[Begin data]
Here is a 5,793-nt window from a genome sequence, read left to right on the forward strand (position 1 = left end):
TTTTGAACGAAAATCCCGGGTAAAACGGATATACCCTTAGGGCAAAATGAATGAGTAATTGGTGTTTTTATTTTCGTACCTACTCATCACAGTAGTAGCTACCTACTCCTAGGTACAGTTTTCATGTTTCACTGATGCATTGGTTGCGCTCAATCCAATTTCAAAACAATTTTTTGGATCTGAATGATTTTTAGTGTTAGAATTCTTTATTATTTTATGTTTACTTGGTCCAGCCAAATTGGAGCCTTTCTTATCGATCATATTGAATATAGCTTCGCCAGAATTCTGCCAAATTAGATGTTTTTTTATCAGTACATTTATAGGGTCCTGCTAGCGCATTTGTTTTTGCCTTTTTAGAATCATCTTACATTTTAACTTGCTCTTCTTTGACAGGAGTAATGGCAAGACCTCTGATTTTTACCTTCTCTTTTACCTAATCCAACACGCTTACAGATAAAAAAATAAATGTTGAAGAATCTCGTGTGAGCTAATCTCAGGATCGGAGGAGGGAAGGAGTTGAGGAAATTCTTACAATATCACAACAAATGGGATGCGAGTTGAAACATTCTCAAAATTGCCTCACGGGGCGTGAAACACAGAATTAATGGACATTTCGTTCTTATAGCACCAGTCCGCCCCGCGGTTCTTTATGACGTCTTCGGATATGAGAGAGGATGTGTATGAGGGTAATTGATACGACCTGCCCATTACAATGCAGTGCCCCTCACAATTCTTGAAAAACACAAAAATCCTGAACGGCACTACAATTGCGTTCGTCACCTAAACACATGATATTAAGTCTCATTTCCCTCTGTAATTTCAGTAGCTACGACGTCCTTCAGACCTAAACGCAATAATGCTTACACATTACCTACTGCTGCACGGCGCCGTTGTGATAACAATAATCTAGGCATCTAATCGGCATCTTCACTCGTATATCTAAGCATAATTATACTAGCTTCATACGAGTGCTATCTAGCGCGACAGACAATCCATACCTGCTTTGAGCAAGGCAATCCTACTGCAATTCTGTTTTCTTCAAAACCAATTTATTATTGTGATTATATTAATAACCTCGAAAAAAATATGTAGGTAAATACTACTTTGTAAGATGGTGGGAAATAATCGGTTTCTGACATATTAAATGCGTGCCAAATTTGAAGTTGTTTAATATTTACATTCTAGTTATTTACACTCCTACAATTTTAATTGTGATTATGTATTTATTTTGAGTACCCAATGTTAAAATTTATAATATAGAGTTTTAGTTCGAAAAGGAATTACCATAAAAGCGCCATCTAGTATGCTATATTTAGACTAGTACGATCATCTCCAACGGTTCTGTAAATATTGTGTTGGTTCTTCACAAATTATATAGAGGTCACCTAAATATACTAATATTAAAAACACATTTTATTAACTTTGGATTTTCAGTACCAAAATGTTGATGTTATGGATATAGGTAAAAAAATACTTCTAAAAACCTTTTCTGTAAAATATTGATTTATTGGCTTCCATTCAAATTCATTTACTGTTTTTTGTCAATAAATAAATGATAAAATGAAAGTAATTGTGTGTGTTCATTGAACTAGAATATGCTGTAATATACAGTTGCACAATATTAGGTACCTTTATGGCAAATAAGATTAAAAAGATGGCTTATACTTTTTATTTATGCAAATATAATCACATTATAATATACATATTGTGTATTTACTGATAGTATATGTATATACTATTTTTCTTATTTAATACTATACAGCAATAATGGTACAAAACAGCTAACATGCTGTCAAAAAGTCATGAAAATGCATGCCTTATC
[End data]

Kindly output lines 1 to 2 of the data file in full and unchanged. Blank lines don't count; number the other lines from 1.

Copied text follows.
Here is a 5,793-nt window from a genome sequence, read left to right on the forward strand (position 1 = left end):
TTTTGAACGAAAATCCCGGGTAAAACGGATATACCCTTAGGGCAAAATGAATGAGTAATTGGTGTTTTTATTTTCGTACCTACTCATCACAGTAGTAGCTACCTACTCCTAGGTACAGTTTTCATGTTTCACTGATGCATTGGTTGCGCTCAATCCAATTTCAAAACAATTTTTTGGATCTGAATGATTTTTAGTGTTAGAATTCTTTATTATTTTATGTTTACTTGGTCCAGCCAAATTGGAGCCTTTCTTATCGATCATATTGAATATAGCTTCGCCAGAATTCTGCCAAATTAGATGTTTTTTTATCAGTACATTTATAGGGTCCTGCTAGCGCATTTGTTTTTGCCTTTTTAGAATCATCTTACATTTTAACTTGCTCTTCTTTGACAGGAGTAATGGCAAGACCTCTGATTTTTACCTTCTCTTTTACCTAATCCAACACGCTTACAGATAAAAAAATAAATGTTGAAGAATCTCGTGTGAGCTAATCTCAGGATCGGAGGAGGGAAGGAGTTGAGGAAATTCTTACAATATCACAACAAATGGGATGCGAGTTGAAACATTCTCAAAATTGCCTCACGGGGCGTGAAACACAGAATTAATGGACATTTCGTTCTTATAGCACCAGTCCGCCCCGCGGTTCTTTATGACGTCTTCGGATATGAGAGAGGATGTGTATGAGGGTAATTGATACGACCTGCCCATTACAATGCAGTGCCCCTCACAATTCTTGAAAAACACAAAAATCCTGAACGGCACTACAATTGCGTTCGTCACCTAAACACATGATATTAAGTCTCATTTCCCTCTGTAATTTCAGTAGCTACGACGTCCTTCAGACCTAAACGCAATAATGCTTACACATTACCTACTGCTGCACGGCGCCGTTGTGATAACAATAATCTAGGCATCTAATCGGCATCTTCACTCGTATATCTAAGCATAATTATACTAGCTTCATACGAGTGCTATCTAGCGCGACAGACAATCCATACCTGCTTTGAGCAAGGCAATCCTACTGCAATTCTGTTTTCTTCAAAACCAATTTATTATTGTGATTATATTAATAACCTCGAAAAAAATATGTAGGTAAATACTACTTTGTAAGATGGTGGGAAATAATCGGTTTCTGACATATTAAATGCGTGCCAAATTTGAAGTTGTTTAATATTTACATTCTAGTTATTTACACTCCTACAATTTTAATTGTGATTATGTATTTATTTTGAGTACCCAATGTTAAAATTTATAATATAGAGTTTTAGTTCGAAAAGGAATTACCATAAAAGCGCCATCTAGTATGCTATATTTAGACTAGTACGATCATCTCCAACGGTTCTGTAAATATTGTGTTGGTTCTTCACAAATTATATAGAGGTCACCTAAATATACTAATATTAAAAACACATTTTATTAACTTTGGATTTTCAGTACCAAAATGTTGATGTTATGGATATAGGTAAAAAAATACTTCTAAAAACCTTTTCTGTAAAATATTGATTTATTGGCTTCCATTCAAATTCATTTACTGTTTTTTGTCAATAAATAAATGATAAAATGAAAGTAATTGTGTGTGTTCATTGAACTAGAATATGCTGTAATATACAGTTGCACAATATTAGGTACCTTTATGGCAAATAAGATTAAAAAGATGGCTTATACTTTTTATTTATGCAAATATAATCACATTATAATATACATATTGTGTATTTACTGATAGTATATGTATATACTATTTTTCTTATTTAATACTATACAGCAATAATGGTACAAAACAGCTAACATGCTGTCAAAAAGTCATGAAAATGCATGCCTTATC